Green energy company EI-H2 has announced plans for the country's first green hydrogen facility, which will create more than 85 jobs in Co Cork.

EI-H2 intends to seek planning permission for a 50MW electrolysis plant in Aghada, Co Cork, which when operational will remove 63,000 tonnes of carbon emissions a year from Irish industry and power generation.

Upon completion, the site will be one of the biggest green energy facilities of its kind in the world.

EI-H2, which is owned by Pearse Flynn, said that over 85 full-time direct and indirect jobs will be created and the company hopes the Cork plant will be operational before the end of 2023.

The cost of construction and connection to the electricity grid is expected to be in the region of €120m.

The proposed site has been selected because of its proximity to an existing triangle of energy generation, including power generating stations, heavy industry and an oil refinery.

There is also potential to export green hydrogen in the future using a fleet of environmentally friendly ships.

By 2050, it is estimated that green hydrogen will account for 80% of the shipping industry's energy demand, the vast majority of which will be in the form of green ammonia. The same product will meet an estimated 60% of the aviation sector's energy demand.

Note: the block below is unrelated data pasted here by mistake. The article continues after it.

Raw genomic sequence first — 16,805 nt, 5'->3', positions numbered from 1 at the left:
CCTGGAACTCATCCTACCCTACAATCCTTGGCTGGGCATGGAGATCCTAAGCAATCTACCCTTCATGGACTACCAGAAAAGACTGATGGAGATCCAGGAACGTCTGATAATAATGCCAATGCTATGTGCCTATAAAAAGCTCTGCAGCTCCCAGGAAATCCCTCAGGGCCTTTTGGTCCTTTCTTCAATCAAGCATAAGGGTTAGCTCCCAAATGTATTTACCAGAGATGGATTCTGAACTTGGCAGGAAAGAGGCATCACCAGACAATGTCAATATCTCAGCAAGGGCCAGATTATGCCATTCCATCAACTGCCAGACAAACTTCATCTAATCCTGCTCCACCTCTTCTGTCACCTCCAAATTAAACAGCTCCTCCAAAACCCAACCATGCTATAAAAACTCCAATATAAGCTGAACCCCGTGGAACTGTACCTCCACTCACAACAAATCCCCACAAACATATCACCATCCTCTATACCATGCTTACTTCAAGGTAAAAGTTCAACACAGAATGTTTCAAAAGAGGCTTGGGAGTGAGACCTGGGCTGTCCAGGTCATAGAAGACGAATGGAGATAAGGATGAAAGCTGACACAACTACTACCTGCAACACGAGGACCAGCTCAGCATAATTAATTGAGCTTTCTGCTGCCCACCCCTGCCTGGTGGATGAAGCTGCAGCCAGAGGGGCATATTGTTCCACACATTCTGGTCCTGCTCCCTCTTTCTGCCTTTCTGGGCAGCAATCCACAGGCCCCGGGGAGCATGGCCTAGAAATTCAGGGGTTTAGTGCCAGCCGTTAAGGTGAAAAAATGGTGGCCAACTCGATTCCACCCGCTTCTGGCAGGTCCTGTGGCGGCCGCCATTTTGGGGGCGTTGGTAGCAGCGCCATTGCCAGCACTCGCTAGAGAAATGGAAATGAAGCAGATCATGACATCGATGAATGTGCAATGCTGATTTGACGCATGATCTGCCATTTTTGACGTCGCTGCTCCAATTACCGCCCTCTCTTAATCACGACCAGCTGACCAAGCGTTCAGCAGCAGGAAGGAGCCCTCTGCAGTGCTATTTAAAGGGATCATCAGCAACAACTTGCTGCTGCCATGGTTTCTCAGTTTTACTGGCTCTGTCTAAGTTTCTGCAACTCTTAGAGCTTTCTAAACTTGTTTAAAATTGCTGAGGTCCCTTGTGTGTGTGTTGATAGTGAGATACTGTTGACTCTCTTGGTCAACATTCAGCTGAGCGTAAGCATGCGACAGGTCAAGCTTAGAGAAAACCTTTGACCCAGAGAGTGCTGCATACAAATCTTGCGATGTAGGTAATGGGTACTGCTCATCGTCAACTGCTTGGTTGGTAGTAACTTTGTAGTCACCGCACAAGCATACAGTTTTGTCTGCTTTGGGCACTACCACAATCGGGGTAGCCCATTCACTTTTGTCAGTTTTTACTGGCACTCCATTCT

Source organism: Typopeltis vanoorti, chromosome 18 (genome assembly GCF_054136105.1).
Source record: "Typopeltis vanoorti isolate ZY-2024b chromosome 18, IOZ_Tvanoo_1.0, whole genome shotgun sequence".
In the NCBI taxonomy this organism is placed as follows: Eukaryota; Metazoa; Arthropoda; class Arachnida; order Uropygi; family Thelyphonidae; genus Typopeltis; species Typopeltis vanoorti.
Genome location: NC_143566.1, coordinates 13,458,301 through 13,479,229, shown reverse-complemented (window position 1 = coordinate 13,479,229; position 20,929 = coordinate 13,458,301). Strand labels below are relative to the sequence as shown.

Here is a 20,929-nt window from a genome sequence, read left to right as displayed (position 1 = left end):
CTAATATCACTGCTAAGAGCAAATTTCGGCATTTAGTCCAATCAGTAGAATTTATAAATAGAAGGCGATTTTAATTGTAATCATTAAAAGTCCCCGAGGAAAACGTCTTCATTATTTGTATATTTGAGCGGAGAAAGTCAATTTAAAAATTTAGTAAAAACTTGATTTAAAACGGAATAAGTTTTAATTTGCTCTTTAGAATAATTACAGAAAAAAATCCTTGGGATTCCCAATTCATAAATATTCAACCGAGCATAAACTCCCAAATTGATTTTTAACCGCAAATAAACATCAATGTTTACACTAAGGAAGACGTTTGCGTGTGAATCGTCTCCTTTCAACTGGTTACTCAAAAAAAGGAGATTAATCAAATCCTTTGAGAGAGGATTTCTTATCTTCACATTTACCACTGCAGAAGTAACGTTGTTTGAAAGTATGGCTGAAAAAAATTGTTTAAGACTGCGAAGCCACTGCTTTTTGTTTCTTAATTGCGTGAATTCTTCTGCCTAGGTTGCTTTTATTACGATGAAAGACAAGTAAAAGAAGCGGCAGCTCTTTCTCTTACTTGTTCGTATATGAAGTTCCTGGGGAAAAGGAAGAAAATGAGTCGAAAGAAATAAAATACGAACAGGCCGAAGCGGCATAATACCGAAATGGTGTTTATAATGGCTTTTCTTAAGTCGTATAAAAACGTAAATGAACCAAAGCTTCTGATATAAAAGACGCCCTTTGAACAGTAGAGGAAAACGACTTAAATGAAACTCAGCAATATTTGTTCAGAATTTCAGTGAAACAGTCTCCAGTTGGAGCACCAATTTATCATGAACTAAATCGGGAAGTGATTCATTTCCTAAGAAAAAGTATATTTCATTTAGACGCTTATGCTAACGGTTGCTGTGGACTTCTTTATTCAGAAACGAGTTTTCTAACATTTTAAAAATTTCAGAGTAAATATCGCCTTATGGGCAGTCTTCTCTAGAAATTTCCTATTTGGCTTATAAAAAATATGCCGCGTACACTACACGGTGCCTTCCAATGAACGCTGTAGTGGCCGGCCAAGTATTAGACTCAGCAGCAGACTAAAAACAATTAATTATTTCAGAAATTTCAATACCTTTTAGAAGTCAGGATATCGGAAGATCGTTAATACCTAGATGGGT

EI-H2 said the facility will be designed to assist commercial customers struggling to reduce their carbon output, who will increasingly need environmentally-sound and sustainable energy alternatives.

The Aghada site will aim to provide over 20 tonnes of green, safe hydrogen per day to the commercial market.

The green hydrogen produced at the plant can be safely added to existing natural gas supplies, helping high volume energy producers to reduce their carbon emissions.

Pearse Flynn said that Ireland is starting to take leadership in tackling climate change.

"The production of hydrogen from excess wind capacity will play a significant role in Ireland's decarbonisation, given that Ireland could be generating 8 GW of offshore wind by 2030," Mr Flynn said.

"There inevitably will be "curtailed" energy that will go to waste unless we find ways of using it. EI-H2 is planning the production of safe and environmentally-sound green hydrogen that will allow industry to decarbonise," he said.

"This initiative will create and sustain local jobs, and go a long way towards helping Ireland meet its international obligations on climate change," he added.